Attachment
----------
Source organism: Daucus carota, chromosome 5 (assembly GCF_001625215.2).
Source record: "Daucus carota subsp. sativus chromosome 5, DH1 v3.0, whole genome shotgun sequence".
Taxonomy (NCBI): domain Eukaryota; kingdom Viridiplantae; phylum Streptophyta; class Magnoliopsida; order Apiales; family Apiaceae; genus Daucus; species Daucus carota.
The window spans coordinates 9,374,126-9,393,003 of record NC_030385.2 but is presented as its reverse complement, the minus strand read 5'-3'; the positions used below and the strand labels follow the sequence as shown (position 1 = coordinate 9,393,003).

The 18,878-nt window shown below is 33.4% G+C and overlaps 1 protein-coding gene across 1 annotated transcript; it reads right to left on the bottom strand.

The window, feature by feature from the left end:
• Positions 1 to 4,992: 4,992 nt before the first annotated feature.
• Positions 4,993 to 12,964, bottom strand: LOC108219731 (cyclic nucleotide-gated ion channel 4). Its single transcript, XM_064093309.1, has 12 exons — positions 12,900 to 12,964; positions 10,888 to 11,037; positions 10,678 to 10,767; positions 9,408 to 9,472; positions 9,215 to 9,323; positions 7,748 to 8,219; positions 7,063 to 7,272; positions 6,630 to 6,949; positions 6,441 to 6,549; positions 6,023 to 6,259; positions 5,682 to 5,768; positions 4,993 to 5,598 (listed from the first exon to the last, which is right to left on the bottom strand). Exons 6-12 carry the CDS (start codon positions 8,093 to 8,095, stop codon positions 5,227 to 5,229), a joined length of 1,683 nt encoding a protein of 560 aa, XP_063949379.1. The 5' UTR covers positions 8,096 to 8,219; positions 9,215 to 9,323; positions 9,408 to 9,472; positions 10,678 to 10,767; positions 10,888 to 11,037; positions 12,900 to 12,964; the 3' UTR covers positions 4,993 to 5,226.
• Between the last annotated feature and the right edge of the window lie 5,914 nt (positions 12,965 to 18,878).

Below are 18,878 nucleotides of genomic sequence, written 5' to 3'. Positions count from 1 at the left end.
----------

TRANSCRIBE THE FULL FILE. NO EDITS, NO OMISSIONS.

Source organism: Daucus carota, chromosome 5 (assembly GCF_001625215.2).
Source record: "Daucus carota subsp. sativus chromosome 5, DH1 v3.0, whole genome shotgun sequence".
Taxonomy (NCBI): domain Eukaryota; kingdom Viridiplantae; phylum Streptophyta; class Magnoliopsida; order Apiales; family Apiaceae; genus Daucus; species Daucus carota.
The window spans coordinates 9,374,126-9,393,003 of record NC_030385.2 but is presented as its reverse complement, the minus strand read 5'-3'; the positions used below and the strand labels follow the sequence as shown (position 1 = coordinate 9,393,003).

The 18,878-nt window shown below is 33.4% G+C and overlaps 1 protein-coding gene across 1 annotated transcript; it reads right to left on the bottom strand.

The window, feature by feature from the left end:
• Positions 1 to 4,992: 4,992 nt before the first annotated feature.
• Positions 4,993 to 12,964, bottom strand: LOC108219731 (cyclic nucleotide-gated ion channel 4). Its single transcript, XM_064093309.1, has 12 exons — positions 12,900 to 12,964; positions 10,888 to 11,037; positions 10,678 to 10,767; positions 9,408 to 9,472; positions 9,215 to 9,323; positions 7,748 to 8,219; positions 7,063 to 7,272; positions 6,630 to 6,949; positions 6,441 to 6,549; positions 6,023 to 6,259; positions 5,682 to 5,768; positions 4,993 to 5,598 (listed from the first exon to the last, which is right to left on the bottom strand). Exons 6-12 carry the CDS (start codon positions 8,093 to 8,095, stop codon positions 5,227 to 5,229), a joined length of 1,683 nt encoding a protein of 560 aa, XP_063949379.1. The 5' UTR covers positions 8,096 to 8,219; positions 9,215 to 9,323; positions 9,408 to 9,472; positions 10,678 to 10,767; positions 10,888 to 11,037; positions 12,900 to 12,964; the 3' UTR covers positions 4,993 to 5,226.
• Between the last annotated feature and the right edge of the window lie 5,914 nt (positions 12,965 to 18,878).

Below are 18,878 nucleotides of genomic sequence, written 5' to 3'. Positions count from 1 at the left end.